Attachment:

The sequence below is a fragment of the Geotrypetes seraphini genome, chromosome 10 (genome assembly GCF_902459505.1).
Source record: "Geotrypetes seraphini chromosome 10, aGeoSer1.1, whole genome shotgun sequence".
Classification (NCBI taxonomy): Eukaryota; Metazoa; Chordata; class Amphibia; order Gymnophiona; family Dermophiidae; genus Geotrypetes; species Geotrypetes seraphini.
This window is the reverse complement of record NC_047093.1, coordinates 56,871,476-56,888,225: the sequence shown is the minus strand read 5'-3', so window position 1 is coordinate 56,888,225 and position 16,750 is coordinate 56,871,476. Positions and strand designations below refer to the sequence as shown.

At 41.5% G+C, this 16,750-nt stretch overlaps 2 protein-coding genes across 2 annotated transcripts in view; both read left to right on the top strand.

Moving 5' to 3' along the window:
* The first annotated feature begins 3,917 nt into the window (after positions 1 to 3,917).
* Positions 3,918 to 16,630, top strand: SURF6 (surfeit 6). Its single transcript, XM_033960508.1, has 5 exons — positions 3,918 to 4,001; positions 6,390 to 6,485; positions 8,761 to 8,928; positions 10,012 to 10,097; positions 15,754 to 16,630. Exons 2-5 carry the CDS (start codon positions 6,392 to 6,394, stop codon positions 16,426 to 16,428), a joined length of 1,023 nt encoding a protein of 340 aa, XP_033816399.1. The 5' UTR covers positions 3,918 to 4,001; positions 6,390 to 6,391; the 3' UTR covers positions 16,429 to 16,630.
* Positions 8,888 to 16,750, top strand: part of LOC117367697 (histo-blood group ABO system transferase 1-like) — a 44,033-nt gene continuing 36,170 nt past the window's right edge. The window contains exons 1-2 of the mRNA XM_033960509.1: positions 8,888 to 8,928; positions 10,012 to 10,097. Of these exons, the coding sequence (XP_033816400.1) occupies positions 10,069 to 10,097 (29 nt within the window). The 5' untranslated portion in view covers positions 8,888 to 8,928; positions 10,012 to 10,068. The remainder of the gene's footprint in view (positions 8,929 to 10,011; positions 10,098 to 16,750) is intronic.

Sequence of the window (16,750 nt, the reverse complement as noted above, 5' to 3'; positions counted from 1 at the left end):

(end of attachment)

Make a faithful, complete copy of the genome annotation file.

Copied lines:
The sequence below is a fragment of the Geotrypetes seraphini genome, chromosome 10 (genome assembly GCF_902459505.1).
Source record: "Geotrypetes seraphini chromosome 10, aGeoSer1.1, whole genome shotgun sequence".
Classification (NCBI taxonomy): Eukaryota; Metazoa; Chordata; class Amphibia; order Gymnophiona; family Dermophiidae; genus Geotrypetes; species Geotrypetes seraphini.
This window is the reverse complement of record NC_047093.1, coordinates 56,871,476-56,888,225: the sequence shown is the minus strand read 5'-3', so window position 1 is coordinate 56,888,225 and position 16,750 is coordinate 56,871,476. Positions and strand designations below refer to the sequence as shown.

At 41.5% G+C, this 16,750-nt stretch overlaps 2 protein-coding genes across 2 annotated transcripts in view; both read left to right on the top strand.

Moving 5' to 3' along the window:
* The first annotated feature begins 3,917 nt into the window (after positions 1 to 3,917).
* Positions 3,918 to 16,630, top strand: SURF6 (surfeit 6). Its single transcript, XM_033960508.1, has 5 exons — positions 3,918 to 4,001; positions 6,390 to 6,485; positions 8,761 to 8,928; positions 10,012 to 10,097; positions 15,754 to 16,630. Exons 2-5 carry the CDS (start codon positions 6,392 to 6,394, stop codon positions 16,426 to 16,428), a joined length of 1,023 nt encoding a protein of 340 aa, XP_033816399.1. The 5' UTR covers positions 3,918 to 4,001; positions 6,390 to 6,391; the 3' UTR covers positions 16,429 to 16,630.
* Positions 8,888 to 16,750, top strand: part of LOC117367697 (histo-blood group ABO system transferase 1-like) — a 44,033-nt gene continuing 36,170 nt past the window's right edge. The window contains exons 1-2 of the mRNA XM_033960509.1: positions 8,888 to 8,928; positions 10,012 to 10,097. Of these exons, the coding sequence (XP_033816400.1) occupies positions 10,069 to 10,097 (29 nt within the window). The 5' untranslated portion in view covers positions 8,888 to 8,928; positions 10,012 to 10,068. The remainder of the gene's footprint in view (positions 8,929 to 10,011; positions 10,098 to 16,750) is intronic.

Sequence of the window (16,750 nt, the reverse complement as noted above, 5' to 3'; positions counted from 1 at the left end):